On a gorgeous mid Autumn morning I headed to the west side of Manhattan to revisit The High Line , the urban park created from the old elevated rail road tracks running above 10th Avenue from Grosvenor Street to 34th Street. At one time this was a bustling industrial thoroughfare, still known as the Meat Packing District. I hadn’t been there since the current extension to 34th street and I planned to do some serious urban photography.

As I walked along the newly renovated path flanked by the old wooden and steel track I was amazed at how narrow certain points along this end of the park was and felt a bit claustrophobic ambling through the tapered canyon of old  factories and warehouses. This close proximity though, offered me views  that I would otherwise not have had and the subject matter was mostly old industrial with just a few bits of modern New York City  peeking through. This was going to be a good day.

I arrived early around 7:30am and the sun was casting dark angular shadows across the walkway and I spent a good deal of time prowling up and down the same  section taking images as the sun moved across the sky lighting up areas that five or ten minutes before were in the dark. The views were spectacular for a photographer whose niche is urban industrial, filled with some of my favorite subject matter; water towers, chimney caps, steam vents, zig-zagging fire escapes, cityscapes, TV antennas and satellite dishes, construction cranes, scaffolding and enough windows to make a peeping Tom feel he had died and gone to heaven. The morning sunlight exposed the rich red crumbling textures of the bricks and corroding metals against a deep blue sky and the shadows added dimension to an otherwise flat perspective. Mixed into this were the seasonal plants and flowers planted all along the High Line giving a natural look and beauty to this unique public park.

Looking further west up the car lined streets you can see the Hudson River and a little further north a glimpse of the Palisades. Looking east, Manhattan is spread out before you with the pointed top of the  Empire State Building soaring high above its skyscraper neighbors. As I walked south toward the beginning of the park I could not help taking images of the rusting metal framework of the historic White-Star Cunard lines  on Pier 54 that at one time was the epicenter of travel for the rich and famous from the mid 19th century to the mid 20th. This is where the Carpathia docked with the survivors of the Titanic and where the Lusitania embarked on her ill-fated journey home to England.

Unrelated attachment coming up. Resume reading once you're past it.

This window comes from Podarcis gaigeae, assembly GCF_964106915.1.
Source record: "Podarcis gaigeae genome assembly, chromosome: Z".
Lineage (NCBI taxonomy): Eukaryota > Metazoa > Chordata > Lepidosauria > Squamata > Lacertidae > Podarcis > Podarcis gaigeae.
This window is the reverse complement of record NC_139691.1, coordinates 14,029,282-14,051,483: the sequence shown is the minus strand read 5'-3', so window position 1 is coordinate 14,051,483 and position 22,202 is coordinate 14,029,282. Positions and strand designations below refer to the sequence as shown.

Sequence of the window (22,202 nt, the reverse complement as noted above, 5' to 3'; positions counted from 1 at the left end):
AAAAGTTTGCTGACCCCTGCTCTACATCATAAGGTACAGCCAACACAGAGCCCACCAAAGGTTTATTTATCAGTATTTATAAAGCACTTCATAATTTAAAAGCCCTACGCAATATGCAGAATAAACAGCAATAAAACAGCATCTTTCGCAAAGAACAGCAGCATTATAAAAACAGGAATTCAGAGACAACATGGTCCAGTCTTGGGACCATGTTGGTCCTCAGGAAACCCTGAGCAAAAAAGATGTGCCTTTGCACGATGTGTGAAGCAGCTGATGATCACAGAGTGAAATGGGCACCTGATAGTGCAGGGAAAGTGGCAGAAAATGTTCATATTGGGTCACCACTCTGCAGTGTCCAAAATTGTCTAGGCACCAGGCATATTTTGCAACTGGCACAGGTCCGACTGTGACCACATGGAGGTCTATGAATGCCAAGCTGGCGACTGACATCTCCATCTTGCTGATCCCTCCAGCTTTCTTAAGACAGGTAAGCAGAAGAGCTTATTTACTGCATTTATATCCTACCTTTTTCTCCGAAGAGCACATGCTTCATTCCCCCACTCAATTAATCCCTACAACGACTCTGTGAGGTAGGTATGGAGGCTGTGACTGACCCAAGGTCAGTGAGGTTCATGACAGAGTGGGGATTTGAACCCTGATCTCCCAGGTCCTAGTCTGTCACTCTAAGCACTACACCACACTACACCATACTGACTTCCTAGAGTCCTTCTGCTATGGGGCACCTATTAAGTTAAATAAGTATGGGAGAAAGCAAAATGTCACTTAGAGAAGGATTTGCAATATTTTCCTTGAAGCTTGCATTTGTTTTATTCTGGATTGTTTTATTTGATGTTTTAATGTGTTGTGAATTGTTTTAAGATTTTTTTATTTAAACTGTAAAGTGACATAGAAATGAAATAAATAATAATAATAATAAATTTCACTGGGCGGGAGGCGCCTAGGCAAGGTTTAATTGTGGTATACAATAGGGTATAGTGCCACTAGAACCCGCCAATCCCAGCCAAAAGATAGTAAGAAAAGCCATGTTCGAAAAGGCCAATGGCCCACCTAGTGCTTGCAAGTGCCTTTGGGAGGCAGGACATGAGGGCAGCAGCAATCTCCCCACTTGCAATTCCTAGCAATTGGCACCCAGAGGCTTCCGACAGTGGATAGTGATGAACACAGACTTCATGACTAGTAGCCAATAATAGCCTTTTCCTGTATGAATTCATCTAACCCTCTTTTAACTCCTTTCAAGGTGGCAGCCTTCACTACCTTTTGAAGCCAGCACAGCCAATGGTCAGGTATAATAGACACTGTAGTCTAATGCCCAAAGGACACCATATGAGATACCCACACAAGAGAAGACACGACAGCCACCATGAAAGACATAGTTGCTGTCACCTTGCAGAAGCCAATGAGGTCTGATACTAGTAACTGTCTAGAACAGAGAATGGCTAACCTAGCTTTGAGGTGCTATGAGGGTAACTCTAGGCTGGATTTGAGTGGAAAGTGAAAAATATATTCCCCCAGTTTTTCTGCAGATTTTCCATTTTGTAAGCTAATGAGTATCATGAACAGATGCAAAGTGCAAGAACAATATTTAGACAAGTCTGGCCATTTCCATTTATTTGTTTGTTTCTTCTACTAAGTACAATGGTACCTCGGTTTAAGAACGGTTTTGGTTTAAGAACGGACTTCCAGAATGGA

When I had descended to the street I became fascinated with the jumbled old cobble stone, a remnant of the horse-drawn carriage days, on Little West 12th Street. I was nearly run over by cabs numerous times as I became fixated on a reflection and would wander out into the middle of the road eyes focused downward trying to create an abstract composition.

My stomach was beginning to growl and I knew it was time for lunch at a local cafe and then the train ride home to Queens  with a camera full of photographic treasures captured from this sui generis visual playground. Enjoy this little trip back in NYC history.


One thought on “Urban Industrial at Its Best

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